Ag 101 describes which crops are major U.S. crops, while providing historical background. It also explains the different steps involved with crop production. Those steps include soil preparation, planting, nutrient management, pest management, irrigation, drainage, harvest and storage.

“Technological improvements have allowed the productivity of the American farmer to increase dramatically,” reads Ag 101’s website. “During colonial times one farmer fed four others. Today, one farmer produces food for 130 others.”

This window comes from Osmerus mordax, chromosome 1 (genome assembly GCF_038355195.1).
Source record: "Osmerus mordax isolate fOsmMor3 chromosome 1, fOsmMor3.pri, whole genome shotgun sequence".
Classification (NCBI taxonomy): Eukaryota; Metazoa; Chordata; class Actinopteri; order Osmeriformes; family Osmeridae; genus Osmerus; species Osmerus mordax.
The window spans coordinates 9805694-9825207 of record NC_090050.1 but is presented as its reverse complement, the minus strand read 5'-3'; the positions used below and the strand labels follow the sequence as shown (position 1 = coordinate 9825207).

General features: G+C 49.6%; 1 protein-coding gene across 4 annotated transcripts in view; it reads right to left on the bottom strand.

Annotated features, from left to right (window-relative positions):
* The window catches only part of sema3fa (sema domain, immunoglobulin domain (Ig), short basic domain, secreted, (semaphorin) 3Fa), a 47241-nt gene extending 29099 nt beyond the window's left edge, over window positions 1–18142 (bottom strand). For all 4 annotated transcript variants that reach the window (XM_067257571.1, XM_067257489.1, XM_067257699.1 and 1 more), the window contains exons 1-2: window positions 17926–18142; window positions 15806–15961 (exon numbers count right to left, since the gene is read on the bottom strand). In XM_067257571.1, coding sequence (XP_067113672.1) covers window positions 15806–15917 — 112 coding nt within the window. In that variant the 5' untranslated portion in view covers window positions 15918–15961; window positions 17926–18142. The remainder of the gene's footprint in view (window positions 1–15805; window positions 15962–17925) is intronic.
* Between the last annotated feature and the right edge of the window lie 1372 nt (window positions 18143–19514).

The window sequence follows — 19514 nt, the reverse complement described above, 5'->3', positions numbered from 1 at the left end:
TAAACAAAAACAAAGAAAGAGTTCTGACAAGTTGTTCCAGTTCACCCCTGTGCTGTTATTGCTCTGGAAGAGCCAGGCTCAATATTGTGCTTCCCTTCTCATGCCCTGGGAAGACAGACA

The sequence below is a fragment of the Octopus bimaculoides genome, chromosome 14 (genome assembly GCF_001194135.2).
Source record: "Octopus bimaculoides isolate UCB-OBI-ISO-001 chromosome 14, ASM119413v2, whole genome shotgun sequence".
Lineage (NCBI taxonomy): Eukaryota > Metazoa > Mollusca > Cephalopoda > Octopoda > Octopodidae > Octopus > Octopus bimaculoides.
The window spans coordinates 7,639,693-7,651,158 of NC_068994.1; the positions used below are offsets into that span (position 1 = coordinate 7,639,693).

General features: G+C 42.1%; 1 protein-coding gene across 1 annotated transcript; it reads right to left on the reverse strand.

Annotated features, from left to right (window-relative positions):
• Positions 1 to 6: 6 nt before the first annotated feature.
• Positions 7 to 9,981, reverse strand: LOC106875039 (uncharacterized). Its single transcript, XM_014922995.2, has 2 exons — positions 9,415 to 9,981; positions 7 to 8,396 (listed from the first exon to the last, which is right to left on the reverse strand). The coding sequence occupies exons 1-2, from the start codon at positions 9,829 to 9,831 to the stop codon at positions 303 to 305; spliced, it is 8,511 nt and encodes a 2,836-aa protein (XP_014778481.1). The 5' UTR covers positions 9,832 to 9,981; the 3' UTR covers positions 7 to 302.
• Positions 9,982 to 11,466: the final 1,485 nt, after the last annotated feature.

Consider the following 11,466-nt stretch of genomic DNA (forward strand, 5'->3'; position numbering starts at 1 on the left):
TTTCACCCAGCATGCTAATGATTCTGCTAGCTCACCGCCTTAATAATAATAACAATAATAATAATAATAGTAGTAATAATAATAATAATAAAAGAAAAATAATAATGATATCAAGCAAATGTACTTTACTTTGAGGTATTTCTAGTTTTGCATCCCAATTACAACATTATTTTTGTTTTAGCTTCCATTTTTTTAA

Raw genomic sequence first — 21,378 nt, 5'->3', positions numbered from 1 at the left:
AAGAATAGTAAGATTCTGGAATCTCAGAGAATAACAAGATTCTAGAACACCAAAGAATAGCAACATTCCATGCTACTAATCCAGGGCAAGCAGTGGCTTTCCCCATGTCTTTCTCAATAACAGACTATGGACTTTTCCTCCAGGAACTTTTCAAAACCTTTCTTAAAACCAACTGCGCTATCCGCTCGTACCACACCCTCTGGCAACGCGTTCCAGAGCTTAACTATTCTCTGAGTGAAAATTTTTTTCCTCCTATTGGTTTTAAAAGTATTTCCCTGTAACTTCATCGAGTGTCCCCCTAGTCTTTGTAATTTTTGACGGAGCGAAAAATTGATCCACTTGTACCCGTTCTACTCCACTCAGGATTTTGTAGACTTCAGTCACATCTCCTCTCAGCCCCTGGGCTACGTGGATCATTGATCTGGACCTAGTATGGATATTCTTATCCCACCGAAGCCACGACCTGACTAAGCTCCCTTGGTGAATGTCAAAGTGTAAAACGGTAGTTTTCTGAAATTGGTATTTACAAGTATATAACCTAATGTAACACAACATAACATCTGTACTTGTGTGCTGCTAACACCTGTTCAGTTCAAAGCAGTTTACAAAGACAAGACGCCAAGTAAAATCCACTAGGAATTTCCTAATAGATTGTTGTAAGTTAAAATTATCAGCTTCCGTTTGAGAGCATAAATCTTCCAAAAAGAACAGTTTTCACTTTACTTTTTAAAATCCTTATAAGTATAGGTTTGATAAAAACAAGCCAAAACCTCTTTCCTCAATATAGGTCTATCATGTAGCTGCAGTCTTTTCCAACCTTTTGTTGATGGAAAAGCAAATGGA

Ag 101 gives a brief overview of American agriculture. It covers the primary commodities produced today and the methods of producing those commodities.

The U.S. Environmental Protection Agency oversees Ag 101.


Center for Agribusiness Excellence

The Center for Agribusiness Excellence highlights USDA resources.

CAE

“The mission of the Center of Agribusiness Excellence (CAE) is to provide research, training, and resources for data warehousing and data mining of agribusiness and agriculture data,” reads the center’s mission statement. “The CAE provides facilities and staff to make full use of data warehousing and data mining technologies for development of Agribusiness Decision Support Systems and Agricultural Risk Management Products.”

The Center for Agribusiness Excellence is part of Tarleton State University.


Center for Responsive Politics – Open Secrets